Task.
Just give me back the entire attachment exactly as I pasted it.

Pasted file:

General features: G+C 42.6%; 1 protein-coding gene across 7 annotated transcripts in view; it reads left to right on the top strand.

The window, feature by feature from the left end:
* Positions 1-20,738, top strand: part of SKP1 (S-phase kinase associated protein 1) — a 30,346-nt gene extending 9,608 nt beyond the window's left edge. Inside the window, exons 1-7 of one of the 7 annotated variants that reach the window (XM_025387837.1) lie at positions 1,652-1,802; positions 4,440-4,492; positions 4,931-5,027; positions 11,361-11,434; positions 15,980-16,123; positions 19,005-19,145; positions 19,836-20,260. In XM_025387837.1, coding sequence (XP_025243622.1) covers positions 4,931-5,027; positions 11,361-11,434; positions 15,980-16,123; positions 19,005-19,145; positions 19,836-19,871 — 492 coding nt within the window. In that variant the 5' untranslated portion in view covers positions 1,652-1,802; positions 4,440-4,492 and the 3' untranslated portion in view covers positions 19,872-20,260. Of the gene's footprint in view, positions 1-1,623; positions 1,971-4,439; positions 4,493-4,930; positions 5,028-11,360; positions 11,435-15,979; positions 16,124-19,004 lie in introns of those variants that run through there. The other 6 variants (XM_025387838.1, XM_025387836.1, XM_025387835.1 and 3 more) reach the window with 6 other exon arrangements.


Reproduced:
General features: G+C 42.6%; 1 protein-coding gene across 7 annotated transcripts in view; it reads left to right on the top strand.

The window, feature by feature from the left end:
* Positions 1-20,738, top strand: part of SKP1 (S-phase kinase associated protein 1) — a 30,346-nt gene extending 9,608 nt beyond the window's left edge. Inside the window, exons 1-7 of one of the 7 annotated variants that reach the window (XM_025387837.1) lie at positions 1,652-1,802; positions 4,440-4,492; positions 4,931-5,027; positions 11,361-11,434; positions 15,980-16,123; positions 19,005-19,145; positions 19,836-20,260. In XM_025387837.1, coding sequence (XP_025243622.1) covers positions 4,931-5,027; positions 11,361-11,434; positions 15,980-16,123; positions 19,005-19,145; positions 19,836-19,871 — 492 coding nt within the window. In that variant the 5' untranslated portion in view covers positions 1,652-1,802; positions 4,440-4,492 and the 3' untranslated portion in view covers positions 19,872-20,260. Of the gene's footprint in view, positions 1-1,623; positions 1,971-4,439; positions 4,493-4,930; positions 5,028-11,360; positions 11,435-15,979; positions 16,124-19,004 lie in introns of those variants that run through there. The other 6 variants (XM_025387838.1, XM_025387836.1, XM_025387835.1 and 3 more) reach the window with 6 other exon arrangements.